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Published: October, 2007; Vol 4, Num 5

 

Online Resource Pinpoints On-the-Job Fatalities

In an effort to both dramatize occupational injuries in the United States and make information about them more accessible, the Education and Labor Committee of the U.S. House of Representatives has published an interactive, online map that pinpoints worker fatalities in 2007.

Representative George Miller (D – CA) announced the publication in a Labor Day media release, saying, “Each year, thousands of American workers die on the job. Sixteen workers are killed in workplace accidents each day. Ten times that many die of occupational diseases caused by hazards (or hazardous substances) like asbestos. And every 2.5 seconds, a worker is injured in the United States.”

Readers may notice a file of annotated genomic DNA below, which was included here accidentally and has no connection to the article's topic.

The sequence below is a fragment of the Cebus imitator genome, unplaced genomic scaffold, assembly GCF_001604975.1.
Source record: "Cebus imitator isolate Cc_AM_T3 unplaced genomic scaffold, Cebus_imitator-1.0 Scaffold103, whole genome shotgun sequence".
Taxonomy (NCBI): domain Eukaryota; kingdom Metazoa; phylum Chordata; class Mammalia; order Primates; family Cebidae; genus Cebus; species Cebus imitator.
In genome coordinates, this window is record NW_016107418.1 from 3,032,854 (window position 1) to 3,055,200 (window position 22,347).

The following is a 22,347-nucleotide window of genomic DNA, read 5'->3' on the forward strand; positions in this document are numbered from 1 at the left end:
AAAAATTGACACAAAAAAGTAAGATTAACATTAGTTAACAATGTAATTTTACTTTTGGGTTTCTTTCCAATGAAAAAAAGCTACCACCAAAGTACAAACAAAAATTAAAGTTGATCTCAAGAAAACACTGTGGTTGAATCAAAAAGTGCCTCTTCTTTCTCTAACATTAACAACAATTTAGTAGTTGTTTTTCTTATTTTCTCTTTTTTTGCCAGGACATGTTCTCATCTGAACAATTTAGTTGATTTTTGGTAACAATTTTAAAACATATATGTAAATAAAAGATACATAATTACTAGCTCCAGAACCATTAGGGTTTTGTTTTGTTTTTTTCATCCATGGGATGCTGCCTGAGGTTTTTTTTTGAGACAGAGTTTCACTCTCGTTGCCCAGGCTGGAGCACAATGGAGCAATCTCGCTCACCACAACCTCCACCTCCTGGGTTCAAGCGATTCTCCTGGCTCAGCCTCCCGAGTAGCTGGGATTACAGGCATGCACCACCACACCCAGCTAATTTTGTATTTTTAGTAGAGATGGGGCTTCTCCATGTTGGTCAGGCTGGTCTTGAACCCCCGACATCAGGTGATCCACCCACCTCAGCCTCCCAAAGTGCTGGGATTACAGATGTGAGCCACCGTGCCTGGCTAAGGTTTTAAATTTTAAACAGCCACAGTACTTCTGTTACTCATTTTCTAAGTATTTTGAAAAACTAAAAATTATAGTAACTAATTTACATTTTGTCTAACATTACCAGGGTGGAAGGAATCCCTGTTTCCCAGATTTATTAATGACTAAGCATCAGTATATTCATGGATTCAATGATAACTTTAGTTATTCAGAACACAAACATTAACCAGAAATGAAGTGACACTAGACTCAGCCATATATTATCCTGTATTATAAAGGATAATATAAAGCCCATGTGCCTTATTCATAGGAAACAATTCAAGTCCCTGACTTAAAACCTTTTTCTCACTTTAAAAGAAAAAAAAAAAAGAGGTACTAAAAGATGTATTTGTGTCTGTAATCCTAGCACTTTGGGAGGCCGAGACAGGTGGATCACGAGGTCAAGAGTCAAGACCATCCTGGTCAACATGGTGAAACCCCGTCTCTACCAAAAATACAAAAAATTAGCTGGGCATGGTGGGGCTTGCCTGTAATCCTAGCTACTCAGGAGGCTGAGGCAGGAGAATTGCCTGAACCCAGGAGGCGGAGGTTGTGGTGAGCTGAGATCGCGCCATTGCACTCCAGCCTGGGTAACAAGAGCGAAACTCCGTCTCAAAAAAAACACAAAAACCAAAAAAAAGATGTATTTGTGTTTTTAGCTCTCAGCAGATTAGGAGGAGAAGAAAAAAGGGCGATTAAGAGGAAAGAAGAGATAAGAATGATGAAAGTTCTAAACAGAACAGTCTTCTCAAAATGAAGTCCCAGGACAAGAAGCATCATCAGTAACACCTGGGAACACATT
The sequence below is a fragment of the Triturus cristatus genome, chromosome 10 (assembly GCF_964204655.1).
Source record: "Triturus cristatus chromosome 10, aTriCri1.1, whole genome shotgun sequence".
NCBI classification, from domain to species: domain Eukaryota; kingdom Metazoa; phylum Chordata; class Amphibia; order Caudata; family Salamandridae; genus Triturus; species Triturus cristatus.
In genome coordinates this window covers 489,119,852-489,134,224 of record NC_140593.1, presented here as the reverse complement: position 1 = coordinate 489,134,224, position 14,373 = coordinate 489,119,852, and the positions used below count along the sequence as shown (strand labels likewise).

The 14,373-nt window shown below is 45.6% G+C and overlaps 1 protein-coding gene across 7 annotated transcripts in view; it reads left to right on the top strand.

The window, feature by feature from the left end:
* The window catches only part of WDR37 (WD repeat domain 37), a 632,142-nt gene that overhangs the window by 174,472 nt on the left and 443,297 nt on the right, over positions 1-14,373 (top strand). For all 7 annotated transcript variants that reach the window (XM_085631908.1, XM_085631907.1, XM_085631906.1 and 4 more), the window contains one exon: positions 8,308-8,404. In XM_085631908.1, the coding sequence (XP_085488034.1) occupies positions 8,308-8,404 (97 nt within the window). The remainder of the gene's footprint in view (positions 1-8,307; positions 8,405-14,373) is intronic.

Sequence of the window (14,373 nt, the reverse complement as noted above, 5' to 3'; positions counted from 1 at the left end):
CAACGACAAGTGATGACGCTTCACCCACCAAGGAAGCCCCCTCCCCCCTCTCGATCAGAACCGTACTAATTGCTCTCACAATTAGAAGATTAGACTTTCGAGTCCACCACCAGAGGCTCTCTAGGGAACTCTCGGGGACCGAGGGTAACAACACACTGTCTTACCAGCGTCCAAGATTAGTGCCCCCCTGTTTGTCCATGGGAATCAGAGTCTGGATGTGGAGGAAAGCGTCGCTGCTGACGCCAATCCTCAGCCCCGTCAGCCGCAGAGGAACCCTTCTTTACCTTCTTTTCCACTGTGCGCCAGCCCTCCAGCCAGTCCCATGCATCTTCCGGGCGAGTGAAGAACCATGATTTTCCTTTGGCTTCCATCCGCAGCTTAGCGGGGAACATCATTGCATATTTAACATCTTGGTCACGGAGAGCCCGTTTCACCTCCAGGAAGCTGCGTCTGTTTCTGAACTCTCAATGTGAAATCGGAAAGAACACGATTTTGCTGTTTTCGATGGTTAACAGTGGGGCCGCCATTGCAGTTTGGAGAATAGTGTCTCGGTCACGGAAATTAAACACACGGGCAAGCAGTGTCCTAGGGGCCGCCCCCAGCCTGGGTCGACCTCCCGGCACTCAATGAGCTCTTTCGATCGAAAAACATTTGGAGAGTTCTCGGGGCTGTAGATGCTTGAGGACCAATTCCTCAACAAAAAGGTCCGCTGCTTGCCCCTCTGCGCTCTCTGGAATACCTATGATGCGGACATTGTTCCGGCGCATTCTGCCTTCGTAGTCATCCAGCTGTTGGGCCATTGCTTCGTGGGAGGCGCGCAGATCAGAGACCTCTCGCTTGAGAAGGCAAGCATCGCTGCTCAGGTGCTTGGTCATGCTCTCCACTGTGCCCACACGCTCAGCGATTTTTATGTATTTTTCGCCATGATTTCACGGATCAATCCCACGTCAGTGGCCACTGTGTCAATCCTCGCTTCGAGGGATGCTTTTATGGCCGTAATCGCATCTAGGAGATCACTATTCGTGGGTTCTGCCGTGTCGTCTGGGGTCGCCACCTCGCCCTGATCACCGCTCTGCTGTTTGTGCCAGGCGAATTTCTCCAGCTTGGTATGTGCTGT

The map, “powered” by Google, shows the location of approximately ten percent of worker fatalities so far this year. A click on any of the pinpoints brings up a balloon that lists the worker’s name, the date of the incident, the cause of the death, the employer, the industry, a link to the source of the information and a simple summary of how the death occurred.

Citing the recent deaths at Utah’s Crandall Canyon Mine and renewing complaints raised by the LHSFNA and others at a hearing in April, Rep. Miller also criticized the Occupational Safety and Health Administration for lax enforcement. “It is well past time that the Bush workplace safety agencies stop fiddling while workers die,” he said. “They must aggressively enforce laws they swore to uphold. We must do more to defend the right of all workers to a safe workplace.”

[Steve Clark]